learn and practice respectful, productive communication
become lifelong learners and lifelong contributors
can identify misconceptions
can assess and evaluate student progress through the quality and types of questions and comments they contribute over time
guide and facilitate the process by modeling and asking open-ended questions (Does this new information change or add to your original theory?)
foster an environment of mutual respect and responsibility
When can we use
Knowledge Based Circles?
just before or just after an experience such as an outing, a video or a book (basically a minds on activity)
when multiple students or a class have identified a question of interest, they can share and negotiate their initial theories (ongoing problem solving)
throughout the process of investigation and in light of new information that has been gathered (in lieu of a project presentation at the end of a unit!)
Sharing Circles
Instructions
How to make a Talking Stick
How To Conduct A Sharing Circle
Elementary
Secondary
Let's Practice
A Classroom of Many Cultures
- Have students research their own cultural background and share it with the class in the form of a poem or a collage
- Share with the class and take time to discuss the similarities and differences of each culture
A Classroom of Many Cultures Lesson Plan
Extension
- Have a cultural day at the school
- Put all the classroom flags on display in the library and have all the classes walk through to see the diversity in the school
- can have activities in the library as well
Culture in Films
- Introducing cultural stereotypes through a media that the students are more comfortable with
Culture in Film: Pocahontas Lesson Plan
Pocahontas
- Students will learn to look at movies with a critical eye and evaluate the truthfulness of the representation and the stereotypes found in certain movies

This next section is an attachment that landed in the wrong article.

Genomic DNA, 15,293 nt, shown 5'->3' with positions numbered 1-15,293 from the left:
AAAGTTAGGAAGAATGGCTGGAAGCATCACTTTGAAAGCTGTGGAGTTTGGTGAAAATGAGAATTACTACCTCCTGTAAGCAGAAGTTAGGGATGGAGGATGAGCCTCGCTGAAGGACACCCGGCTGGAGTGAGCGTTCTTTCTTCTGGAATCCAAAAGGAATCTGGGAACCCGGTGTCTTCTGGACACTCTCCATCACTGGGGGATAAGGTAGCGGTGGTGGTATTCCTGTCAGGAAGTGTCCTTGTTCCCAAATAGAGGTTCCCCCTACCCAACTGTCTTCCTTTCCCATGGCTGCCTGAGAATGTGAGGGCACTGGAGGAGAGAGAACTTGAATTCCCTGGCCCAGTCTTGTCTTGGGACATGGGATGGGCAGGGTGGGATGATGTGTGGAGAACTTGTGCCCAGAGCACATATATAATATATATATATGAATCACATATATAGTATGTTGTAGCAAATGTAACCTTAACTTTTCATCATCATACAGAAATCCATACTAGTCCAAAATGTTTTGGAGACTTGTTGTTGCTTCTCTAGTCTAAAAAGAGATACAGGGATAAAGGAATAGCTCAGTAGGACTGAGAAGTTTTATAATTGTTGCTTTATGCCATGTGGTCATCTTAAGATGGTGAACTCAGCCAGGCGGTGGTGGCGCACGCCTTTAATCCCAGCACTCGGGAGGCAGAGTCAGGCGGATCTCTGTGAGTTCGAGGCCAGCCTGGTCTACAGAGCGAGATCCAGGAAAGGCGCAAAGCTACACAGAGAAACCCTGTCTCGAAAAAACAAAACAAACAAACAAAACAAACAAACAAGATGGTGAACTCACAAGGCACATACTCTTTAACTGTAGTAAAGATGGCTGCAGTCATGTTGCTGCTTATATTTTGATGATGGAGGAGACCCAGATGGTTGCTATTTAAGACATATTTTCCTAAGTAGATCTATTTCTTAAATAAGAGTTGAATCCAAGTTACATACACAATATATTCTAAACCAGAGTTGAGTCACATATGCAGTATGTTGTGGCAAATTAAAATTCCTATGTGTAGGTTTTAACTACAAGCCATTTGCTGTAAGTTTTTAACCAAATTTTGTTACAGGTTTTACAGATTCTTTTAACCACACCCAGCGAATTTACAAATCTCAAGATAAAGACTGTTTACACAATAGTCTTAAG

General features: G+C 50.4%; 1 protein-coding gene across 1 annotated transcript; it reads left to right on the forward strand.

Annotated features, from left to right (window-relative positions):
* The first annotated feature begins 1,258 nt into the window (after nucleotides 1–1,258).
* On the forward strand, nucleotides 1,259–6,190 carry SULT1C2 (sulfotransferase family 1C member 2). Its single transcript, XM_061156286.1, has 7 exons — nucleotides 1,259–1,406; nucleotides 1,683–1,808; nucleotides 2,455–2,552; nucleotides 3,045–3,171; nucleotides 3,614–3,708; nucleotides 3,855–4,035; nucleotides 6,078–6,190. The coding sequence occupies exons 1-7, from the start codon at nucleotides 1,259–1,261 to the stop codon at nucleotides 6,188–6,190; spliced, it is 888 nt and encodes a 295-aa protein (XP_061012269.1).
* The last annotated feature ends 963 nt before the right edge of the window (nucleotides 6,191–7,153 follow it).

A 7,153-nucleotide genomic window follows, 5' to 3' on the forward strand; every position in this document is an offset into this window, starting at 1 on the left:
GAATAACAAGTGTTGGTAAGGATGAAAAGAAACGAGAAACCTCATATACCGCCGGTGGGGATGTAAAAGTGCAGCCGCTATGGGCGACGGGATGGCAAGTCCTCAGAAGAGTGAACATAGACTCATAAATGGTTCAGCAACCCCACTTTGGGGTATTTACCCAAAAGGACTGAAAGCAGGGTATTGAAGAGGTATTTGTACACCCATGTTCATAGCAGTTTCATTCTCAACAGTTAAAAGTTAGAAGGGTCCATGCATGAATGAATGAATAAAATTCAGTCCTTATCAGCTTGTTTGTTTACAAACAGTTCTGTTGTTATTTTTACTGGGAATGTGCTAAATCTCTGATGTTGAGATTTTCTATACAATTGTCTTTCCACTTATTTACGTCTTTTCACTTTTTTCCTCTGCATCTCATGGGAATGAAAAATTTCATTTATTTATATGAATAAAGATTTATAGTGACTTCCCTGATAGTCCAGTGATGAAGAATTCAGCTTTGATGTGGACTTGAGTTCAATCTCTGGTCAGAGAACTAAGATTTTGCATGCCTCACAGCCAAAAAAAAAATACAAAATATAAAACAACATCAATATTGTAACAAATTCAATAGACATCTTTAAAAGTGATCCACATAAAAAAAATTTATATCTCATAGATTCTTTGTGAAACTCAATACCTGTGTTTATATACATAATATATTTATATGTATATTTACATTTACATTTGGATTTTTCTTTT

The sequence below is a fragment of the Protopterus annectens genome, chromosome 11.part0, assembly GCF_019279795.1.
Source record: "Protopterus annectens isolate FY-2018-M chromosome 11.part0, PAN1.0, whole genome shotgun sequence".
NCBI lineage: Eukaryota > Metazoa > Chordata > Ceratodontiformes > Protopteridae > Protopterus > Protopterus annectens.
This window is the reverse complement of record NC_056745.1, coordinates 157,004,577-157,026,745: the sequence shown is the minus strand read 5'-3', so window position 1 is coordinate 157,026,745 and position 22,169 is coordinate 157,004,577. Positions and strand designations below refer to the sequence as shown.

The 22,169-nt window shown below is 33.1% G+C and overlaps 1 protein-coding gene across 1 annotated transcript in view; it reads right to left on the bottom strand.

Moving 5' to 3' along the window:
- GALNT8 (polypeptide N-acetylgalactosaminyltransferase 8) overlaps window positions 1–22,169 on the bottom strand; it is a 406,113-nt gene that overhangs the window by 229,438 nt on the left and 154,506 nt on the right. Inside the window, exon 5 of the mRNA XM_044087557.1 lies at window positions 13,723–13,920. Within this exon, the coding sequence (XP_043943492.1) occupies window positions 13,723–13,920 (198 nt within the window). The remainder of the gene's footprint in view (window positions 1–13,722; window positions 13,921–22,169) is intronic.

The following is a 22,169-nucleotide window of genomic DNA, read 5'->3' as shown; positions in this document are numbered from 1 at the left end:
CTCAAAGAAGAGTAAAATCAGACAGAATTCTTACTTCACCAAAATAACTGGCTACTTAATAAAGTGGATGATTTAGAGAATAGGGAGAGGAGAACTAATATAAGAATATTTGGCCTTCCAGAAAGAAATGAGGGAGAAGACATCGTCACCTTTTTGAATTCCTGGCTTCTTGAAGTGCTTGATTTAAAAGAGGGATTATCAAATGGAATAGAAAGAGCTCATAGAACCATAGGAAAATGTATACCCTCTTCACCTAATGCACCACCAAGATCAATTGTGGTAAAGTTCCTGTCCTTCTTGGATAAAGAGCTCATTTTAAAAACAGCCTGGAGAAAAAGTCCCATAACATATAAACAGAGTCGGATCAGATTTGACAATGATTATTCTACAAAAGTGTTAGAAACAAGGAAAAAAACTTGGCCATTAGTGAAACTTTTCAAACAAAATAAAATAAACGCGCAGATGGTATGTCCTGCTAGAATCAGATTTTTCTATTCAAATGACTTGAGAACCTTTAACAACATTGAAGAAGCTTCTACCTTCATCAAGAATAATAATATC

- Pocahontas is one example
Resource Links
Links to Multicultural Book Lists for Elementary Schools
- Students will compare the movies they watch to real life/historical facts. Though their own knowledge or research
http://www.rif.org/us/literacy-resources/multicultural/2013-2014-steam-multicultural-booklist.htm

http://www.edchange.org/survey/EdChangePoll-ChildrensBooks.pdf

http://www.slj.com/2013/11/resources/slj-diversity-in-kid-and-ya-lit-roundup-resources/
https://www.surveymonkey.com/s/VZVMSVJ
Teacher Involvement
- collaborate with the teacher to create lessons based on stories from the different cultures that help celebrate the diversity in the classroom
- provide training and seminars for teachers in the areas of multiculturalism in the classroom and how it can motivate the students to read.
-talk about the misconception of books and ways to incorporate resources into their lessons and teaching.
Multicultural Books
The Barefoot Book of Earth Tales
by Dawn Casey
Dancing Home by Alma Flor Ada
The story is about 2 cousins, one raised in Mexico and the other in Texas. When one of the cousins moves to Texas their worlds and cultures are about to collide. Can they adapt to each others lifestyles and do they want to?
This book shares seven folk tales about Mother Nature from seven different cultures around the world.
If I promote the use of authentic FNMI/multicultural resources (Print and web resources and lesson plans), then I will increase the knowledge of culture among our staff and student achievement and self-confidence will be increased.